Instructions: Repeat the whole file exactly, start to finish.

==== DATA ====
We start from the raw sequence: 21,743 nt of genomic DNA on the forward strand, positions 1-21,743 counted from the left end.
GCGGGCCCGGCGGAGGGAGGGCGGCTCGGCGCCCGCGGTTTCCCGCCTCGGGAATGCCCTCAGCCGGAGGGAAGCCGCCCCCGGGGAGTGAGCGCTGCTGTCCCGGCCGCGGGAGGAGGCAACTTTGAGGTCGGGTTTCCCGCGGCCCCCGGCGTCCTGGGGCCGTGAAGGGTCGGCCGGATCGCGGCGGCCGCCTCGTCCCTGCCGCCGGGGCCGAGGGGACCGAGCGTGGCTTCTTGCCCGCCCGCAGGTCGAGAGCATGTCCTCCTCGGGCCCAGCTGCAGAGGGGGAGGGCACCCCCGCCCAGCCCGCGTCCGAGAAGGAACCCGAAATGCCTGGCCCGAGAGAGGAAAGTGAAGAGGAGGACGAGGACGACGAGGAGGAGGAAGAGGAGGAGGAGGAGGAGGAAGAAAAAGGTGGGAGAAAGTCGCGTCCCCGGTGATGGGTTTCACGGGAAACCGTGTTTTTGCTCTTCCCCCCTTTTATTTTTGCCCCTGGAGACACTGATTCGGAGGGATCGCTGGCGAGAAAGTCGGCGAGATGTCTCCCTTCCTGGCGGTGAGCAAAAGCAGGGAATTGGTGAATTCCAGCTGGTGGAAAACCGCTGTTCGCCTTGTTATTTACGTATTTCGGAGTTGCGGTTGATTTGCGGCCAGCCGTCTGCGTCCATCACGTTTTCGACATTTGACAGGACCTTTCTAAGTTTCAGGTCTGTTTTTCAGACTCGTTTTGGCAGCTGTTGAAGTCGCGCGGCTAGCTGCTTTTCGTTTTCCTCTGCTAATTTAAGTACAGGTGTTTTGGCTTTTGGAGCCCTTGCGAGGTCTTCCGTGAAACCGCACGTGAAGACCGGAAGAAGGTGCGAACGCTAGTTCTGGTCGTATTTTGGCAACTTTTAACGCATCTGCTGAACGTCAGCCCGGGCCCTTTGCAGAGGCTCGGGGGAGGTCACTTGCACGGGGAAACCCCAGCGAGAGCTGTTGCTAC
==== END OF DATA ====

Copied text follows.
We start from the raw sequence: 21,743 nt of genomic DNA on the forward strand, positions 1-21,743 counted from the left end.
GCGGGCCCGGCGGAGGGAGGGCGGCTCGGCGCCCGCGGTTTCCCGCCTCGGGAATGCCCTCAGCCGGAGGGAAGCCGCCCCCGGGGAGTGAGCGCTGCTGTCCCGGCCGCGGGAGGAGGCAACTTTGAGGTCGGGTTTCCCGCGGCCCCCGGCGTCCTGGGGCCGTGAAGGGTCGGCCGGATCGCGGCGGCCGCCTCGTCCCTGCCGCCGGGGCCGAGGGGACCGAGCGTGGCTTCTTGCCCGCCCGCAGGTCGAGAGCATGTCCTCCTCGGGCCCAGCTGCAGAGGGGGAGGGCACCCCCGCCCAGCCCGCGTCCGAGAAGGAACCCGAAATGCCTGGCCCGAGAGAGGAAAGTGAAGAGGAGGACGAGGACGACGAGGAGGAGGAAGAGGAGGAGGAGGAGGAGGAAGAAAAAGGTGGGAGAAAGTCGCGTCCCCGGTGATGGGTTTCACGGGAAACCGTGTTTTTGCTCTTCCCCCCTTTTATTTTTGCCCCTGGAGACACTGATTCGGAGGGATCGCTGGCGAGAAAGTCGGCGAGATGTCTCCCTTCCTGGCGGTGAGCAAAAGCAGGGAATTGGTGAATTCCAGCTGGTGGAAAACCGCTGTTCGCCTTGTTATTTACGTATTTCGGAGTTGCGGTTGATTTGCGGCCAGCCGTCTGCGTCCATCACGTTTTCGACATTTGACAGGACCTTTCTAAGTTTCAGGTCTGTTTTTCAGACTCGTTTTGGCAGCTGTTGAAGTCGCGCGGCTAGCTGCTTTTCGTTTTCCTCTGCTAATTTAAGTACAGGTGTTTTGGCTTTTGGAGCCCTTGCGAGGTCTTCCGTGAAACCGCACGTGAAGACCGGAAGAAGGTGCGAACGCTAGTTCTGGTCGTATTTTGGCAACTTTTAACGCATCTGCTGAACGTCAGCCCGGGCCCTTTGCAGAGGCTCGGGGGAGGTCACTTGCACGGGGAAACCCCAGCGAGAGCTGTTGCTAC